Specifying an analyzer at query time is supported, but what's critical to note is that if you specify an analyzer at query time, that analyzer will only be applied to the query, not to the data already in the index.

Here's what I mean by that: When you index a document in Elasticsearch, the text fields in that document are analyzed using either the specified analyzer or the default standard analyzer if no analyzer is specified. The output of the analyzer is a list of tokens, and those tokens are what is used to look up the document.

To use your example, when you indexed the documents into Elasticsearch, the standard analyzer was used, and got tokenized like this:

{
  "tokens" : [
    {
      "token" : "784hd4",
      "start_offset" : 0,
      "end_offset" : 6,
      "type" : "<ALPHANUM>",
      "position" : 0
    },
    {
      "token" : "48534",
      "start_offset" : 7,
      "end_offset" : 12,
      "type" : "<NUM>",
      "position" : 1
    },
    {
      "token" : "784d43",
      "start_offset" : 13,
      "end_offset" : 19,
      "type" : "<ALPHANUM>",
      "position" : 2
    },
    {
      "token" : "hd4738f",
      "start_offset" : 20,
      "end_offset" : 27,
      "type" : "<ALPHANUM>",
      "position" : 3
    }
  ]
}

And those tokens were used to build the inverted index. So you could search for 78d43, and that document would get returned.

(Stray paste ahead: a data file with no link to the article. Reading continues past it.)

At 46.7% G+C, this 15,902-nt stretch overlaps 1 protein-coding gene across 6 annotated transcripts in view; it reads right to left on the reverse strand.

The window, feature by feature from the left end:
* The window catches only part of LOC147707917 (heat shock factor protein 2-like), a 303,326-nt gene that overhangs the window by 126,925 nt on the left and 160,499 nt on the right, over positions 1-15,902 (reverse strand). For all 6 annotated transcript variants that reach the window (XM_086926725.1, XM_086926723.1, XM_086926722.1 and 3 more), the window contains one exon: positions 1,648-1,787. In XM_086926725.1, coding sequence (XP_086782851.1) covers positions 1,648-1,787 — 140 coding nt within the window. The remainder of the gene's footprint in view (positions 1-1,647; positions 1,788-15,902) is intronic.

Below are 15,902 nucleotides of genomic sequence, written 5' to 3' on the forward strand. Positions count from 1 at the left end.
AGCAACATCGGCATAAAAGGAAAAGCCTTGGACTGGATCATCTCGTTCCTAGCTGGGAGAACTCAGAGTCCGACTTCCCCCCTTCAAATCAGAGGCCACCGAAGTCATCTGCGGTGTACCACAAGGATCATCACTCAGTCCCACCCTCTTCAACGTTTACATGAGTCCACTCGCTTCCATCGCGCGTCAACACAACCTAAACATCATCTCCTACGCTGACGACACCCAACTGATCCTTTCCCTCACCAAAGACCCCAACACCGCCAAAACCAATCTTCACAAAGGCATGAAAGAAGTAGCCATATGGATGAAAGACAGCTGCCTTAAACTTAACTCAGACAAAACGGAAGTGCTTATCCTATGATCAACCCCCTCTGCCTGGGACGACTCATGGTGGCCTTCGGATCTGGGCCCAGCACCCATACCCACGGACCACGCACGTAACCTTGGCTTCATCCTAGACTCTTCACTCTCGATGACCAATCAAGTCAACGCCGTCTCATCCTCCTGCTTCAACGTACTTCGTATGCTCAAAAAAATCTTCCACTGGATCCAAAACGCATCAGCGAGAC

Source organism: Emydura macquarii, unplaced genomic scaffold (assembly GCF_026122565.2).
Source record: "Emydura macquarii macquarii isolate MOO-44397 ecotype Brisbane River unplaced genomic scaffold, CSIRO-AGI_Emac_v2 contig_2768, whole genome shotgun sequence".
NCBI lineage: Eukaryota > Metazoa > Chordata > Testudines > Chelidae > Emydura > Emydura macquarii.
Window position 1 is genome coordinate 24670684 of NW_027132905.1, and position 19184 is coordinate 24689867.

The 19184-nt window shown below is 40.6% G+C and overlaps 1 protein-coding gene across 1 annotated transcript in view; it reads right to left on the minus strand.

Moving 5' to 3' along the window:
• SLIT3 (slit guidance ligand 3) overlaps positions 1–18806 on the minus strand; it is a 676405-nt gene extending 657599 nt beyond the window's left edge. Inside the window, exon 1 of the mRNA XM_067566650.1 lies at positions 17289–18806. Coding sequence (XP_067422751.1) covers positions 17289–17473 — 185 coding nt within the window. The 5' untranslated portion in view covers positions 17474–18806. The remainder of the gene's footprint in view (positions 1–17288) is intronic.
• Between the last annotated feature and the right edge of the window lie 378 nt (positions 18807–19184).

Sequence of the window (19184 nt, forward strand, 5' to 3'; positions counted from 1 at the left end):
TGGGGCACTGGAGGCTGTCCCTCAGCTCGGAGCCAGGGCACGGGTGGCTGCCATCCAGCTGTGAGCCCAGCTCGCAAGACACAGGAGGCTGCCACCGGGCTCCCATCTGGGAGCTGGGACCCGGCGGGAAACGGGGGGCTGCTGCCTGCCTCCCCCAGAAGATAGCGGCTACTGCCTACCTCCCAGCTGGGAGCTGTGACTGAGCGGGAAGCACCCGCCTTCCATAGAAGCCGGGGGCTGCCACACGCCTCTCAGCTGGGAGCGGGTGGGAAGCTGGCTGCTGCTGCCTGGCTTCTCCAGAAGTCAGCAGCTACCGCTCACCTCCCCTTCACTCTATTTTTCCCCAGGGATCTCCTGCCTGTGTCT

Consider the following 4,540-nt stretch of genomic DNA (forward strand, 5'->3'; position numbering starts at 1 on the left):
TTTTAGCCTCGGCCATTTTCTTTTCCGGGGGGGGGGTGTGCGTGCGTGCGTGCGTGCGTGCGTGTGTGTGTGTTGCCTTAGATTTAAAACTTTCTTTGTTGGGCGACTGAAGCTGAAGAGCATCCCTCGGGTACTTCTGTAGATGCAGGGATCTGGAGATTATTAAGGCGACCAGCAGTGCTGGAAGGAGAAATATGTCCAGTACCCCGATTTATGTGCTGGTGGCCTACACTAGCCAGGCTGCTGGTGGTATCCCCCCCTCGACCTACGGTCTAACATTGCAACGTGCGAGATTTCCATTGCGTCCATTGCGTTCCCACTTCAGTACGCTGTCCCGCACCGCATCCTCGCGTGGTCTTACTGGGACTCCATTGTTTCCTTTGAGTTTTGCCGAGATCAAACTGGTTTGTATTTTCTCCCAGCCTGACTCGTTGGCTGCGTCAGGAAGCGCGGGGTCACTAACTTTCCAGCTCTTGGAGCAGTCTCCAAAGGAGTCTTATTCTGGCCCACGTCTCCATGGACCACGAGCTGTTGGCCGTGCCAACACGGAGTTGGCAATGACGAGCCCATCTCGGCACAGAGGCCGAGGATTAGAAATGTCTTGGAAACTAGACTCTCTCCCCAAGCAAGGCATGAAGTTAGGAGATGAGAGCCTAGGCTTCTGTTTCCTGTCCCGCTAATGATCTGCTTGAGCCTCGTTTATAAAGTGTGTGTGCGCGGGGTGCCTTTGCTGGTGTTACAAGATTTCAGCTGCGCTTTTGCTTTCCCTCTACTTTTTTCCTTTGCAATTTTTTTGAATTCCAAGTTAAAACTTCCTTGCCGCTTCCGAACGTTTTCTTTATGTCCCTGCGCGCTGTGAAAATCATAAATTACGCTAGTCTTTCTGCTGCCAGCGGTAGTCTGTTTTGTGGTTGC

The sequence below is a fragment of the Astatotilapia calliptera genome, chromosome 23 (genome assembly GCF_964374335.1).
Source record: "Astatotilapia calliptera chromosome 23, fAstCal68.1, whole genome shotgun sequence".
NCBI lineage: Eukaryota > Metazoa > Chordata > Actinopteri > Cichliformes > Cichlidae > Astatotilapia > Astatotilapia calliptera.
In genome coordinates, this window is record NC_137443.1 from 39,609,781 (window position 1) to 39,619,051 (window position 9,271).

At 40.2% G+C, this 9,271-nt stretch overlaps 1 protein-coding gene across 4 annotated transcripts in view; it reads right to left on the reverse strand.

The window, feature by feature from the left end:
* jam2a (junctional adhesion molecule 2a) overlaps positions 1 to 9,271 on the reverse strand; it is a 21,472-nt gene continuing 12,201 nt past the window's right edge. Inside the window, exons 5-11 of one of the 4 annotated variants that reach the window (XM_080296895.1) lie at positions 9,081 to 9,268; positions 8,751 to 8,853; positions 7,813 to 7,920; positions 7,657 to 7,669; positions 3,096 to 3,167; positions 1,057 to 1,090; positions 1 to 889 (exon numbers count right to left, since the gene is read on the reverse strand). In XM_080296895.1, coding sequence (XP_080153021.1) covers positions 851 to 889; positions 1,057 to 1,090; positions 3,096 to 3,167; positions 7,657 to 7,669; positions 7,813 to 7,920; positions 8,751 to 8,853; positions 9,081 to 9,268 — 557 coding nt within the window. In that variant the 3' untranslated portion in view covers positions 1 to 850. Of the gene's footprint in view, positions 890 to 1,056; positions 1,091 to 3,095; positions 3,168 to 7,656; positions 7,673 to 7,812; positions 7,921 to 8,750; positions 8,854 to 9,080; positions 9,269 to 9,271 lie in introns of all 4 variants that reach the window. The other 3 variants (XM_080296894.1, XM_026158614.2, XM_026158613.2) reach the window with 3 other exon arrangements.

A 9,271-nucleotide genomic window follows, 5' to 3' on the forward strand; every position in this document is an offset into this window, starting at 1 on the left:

But when you use the whitespace analyzer in the query, the search was analyzed like this:

{
  "tokens" : [
    {
      "token" : "784hd4-48534-784d43-hd4738f",
      "start_offset" : 0,
      "end_offset" : 27,
      "type" : "word",
      "position" : 0
    }
  ]
}

As one token. And that one token, 784hd4-48534-784d43-hd4738f wasn't in the index (which would have contained the smaller tokens [784hd4, 48534, 784d43, hd4738f] the string was broken up into by the standard analyzer), so no documents were returned. This is why the same analyzer is usually used at index and at search time, so that the same string generates the same set of tokens.

The analyzer in the mapping controls how data is indexed, and changing that after the fact is very expensive - it would effectively just be a reindex, as Elasticsearch would have to re-analyze every document and rebuild the index every time the analyzer is changed.

If you want to know more, I highly recommend the Inverted Index and Analysis and Analyzers sections of the Elasticsearch Definitive Guide - the guide itself is a bit out of date, but those sections are still highly relevant to how Elasticsearch stores and searches data.


(Gordon Brown) #5

As a follow-up to this, if you want to index the same text multiple ways (e.g. using different analyzers), one way to do this is using multi-fields. Depending on your use case, that may be helpful - you'll still need to set up the analyzers you need ahead of time, but you can switch between them by choosing which sub-field to query.


(Tarun Kundhiya) #6

Thank you Gordon for the detailed explanation and the multi-fields usage tip.